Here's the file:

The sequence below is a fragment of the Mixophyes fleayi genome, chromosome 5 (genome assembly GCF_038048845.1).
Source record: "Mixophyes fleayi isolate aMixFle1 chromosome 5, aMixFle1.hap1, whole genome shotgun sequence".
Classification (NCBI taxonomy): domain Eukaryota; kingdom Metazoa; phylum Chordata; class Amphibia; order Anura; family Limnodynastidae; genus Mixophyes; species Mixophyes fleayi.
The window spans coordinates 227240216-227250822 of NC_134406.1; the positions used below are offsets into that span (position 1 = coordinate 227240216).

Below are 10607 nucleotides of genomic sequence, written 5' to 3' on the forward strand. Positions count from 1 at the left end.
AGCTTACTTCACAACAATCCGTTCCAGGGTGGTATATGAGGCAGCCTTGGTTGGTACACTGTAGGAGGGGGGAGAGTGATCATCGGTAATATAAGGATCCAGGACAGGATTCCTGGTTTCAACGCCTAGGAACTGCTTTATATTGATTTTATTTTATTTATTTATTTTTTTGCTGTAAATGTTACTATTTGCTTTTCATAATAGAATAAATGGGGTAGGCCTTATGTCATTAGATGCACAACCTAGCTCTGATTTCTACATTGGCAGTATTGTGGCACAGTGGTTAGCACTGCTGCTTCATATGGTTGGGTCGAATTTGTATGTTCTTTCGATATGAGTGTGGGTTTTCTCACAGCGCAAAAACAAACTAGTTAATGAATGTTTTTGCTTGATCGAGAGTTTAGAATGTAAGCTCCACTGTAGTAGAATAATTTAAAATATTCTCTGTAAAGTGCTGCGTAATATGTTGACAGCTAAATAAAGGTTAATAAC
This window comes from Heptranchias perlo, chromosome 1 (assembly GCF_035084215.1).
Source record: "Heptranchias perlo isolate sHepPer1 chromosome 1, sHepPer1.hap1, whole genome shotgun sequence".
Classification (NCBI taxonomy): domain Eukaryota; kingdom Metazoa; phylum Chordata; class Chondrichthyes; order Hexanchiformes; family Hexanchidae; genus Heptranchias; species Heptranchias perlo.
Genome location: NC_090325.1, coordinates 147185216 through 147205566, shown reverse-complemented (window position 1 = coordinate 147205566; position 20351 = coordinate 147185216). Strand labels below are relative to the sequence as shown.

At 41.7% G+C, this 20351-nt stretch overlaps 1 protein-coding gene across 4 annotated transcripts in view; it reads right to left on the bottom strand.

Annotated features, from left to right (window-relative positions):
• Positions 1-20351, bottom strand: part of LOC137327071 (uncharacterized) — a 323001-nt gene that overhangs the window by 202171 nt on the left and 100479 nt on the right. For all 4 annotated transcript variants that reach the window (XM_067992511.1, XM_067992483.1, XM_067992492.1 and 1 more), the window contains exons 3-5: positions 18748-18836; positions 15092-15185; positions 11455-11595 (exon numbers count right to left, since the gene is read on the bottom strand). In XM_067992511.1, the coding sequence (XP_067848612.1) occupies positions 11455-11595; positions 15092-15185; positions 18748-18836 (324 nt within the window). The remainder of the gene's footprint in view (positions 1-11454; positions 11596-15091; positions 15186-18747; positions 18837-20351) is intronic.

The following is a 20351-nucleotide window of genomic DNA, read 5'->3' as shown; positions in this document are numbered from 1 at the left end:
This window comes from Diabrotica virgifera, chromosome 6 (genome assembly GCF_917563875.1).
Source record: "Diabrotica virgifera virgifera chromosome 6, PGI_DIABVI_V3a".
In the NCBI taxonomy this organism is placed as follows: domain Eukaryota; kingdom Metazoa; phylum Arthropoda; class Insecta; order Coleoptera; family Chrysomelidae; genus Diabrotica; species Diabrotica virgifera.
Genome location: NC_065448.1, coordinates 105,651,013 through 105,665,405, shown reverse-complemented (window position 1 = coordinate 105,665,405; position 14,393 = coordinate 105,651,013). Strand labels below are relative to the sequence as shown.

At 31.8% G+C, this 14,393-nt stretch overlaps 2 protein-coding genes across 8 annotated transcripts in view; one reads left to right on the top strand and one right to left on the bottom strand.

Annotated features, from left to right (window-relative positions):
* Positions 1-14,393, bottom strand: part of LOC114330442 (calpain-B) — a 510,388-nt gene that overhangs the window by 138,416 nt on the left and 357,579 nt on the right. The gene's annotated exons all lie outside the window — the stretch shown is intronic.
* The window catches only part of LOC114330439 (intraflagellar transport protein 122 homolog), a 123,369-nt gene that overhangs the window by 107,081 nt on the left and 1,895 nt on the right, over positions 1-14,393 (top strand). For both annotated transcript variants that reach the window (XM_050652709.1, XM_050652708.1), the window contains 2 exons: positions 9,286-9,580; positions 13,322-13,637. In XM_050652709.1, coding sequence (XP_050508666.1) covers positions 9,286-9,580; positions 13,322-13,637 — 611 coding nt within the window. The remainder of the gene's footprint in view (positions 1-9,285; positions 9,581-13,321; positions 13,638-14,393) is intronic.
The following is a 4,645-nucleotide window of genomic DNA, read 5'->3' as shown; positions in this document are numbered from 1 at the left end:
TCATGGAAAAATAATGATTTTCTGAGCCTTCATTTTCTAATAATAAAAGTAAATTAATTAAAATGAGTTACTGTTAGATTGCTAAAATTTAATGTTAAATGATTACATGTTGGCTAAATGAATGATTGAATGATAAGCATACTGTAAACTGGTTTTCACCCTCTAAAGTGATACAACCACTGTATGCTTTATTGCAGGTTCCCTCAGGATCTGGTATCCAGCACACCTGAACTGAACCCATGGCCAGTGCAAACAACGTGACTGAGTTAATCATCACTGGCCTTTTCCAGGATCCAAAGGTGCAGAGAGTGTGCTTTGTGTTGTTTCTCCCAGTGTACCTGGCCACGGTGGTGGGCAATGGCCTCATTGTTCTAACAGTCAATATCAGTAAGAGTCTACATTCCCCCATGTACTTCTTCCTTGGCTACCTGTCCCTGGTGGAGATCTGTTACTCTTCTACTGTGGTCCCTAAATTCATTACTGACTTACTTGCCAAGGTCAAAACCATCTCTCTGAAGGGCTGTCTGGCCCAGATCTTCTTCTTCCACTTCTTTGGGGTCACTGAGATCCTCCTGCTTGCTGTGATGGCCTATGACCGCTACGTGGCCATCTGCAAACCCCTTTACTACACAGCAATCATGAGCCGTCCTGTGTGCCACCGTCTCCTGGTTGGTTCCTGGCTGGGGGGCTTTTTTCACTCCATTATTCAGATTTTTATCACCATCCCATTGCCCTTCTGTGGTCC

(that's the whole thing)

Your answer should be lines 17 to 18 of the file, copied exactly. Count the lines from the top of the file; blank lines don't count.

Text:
In the NCBI taxonomy this organism is placed as follows: domain Eukaryota; kingdom Metazoa; phylum Arthropoda; class Insecta; order Coleoptera; family Chrysomelidae; genus Diabrotica; species Diabrotica virgifera.
Genome location: NC_065448.1, coordinates 105,651,013 through 105,665,405, shown reverse-complemented (window position 1 = coordinate 105,665,405; position 14,393 = coordinate 105,651,013). Strand labels below are relative to the sequence as shown.